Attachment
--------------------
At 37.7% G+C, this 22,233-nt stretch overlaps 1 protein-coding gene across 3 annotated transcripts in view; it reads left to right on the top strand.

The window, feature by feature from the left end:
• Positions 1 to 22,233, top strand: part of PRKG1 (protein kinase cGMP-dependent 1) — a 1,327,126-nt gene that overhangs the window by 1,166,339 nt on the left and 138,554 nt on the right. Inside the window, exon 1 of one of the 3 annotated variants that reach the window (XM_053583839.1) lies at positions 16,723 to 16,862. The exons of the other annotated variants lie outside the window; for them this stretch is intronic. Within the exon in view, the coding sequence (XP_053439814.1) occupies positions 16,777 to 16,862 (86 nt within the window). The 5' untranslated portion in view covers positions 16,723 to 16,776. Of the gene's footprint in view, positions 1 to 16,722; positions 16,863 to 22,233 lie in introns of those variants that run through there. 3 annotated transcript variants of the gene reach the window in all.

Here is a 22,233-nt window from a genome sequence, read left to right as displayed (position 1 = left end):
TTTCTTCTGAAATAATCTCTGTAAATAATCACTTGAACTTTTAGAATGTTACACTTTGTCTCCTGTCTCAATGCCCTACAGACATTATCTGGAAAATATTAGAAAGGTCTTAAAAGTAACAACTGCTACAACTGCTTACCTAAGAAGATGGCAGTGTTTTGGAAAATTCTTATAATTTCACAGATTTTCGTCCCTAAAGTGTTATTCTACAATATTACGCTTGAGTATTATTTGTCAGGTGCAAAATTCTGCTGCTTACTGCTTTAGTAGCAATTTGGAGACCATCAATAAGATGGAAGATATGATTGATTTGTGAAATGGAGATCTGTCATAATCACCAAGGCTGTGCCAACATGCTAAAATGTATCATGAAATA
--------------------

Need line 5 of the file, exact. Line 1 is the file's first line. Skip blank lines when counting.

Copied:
TTTCTTCTGAAATAATCTCTGTAAATAATCACTTGAACTTTTAGAATGTTACACTTTGTCTCCTGTCTCAATGCCCTACAGACATTATCTGGAAAATATTAGAAAGGTCTTAAAAGTAACAACTGCTACAACTGCTTACCTAAGAAGATGGCAGTGTTTTGGAAAATTCTTATAATTTCACAGATTTTCGTCCCTAAAGTGTTATTCTACAATATTACGCTTGAGTATTATTTGTCAGGTGCAAAATTCTGCTGCTTACTGCTTTAGTAGCAATTTGGAGACCATCAATAAGATGGAAGATATGATTGATTTGTGAAATGGAGATCTGTCATAATCACCAAGGCTGTGCCAACATGCTAAAATGTATCATGAAATA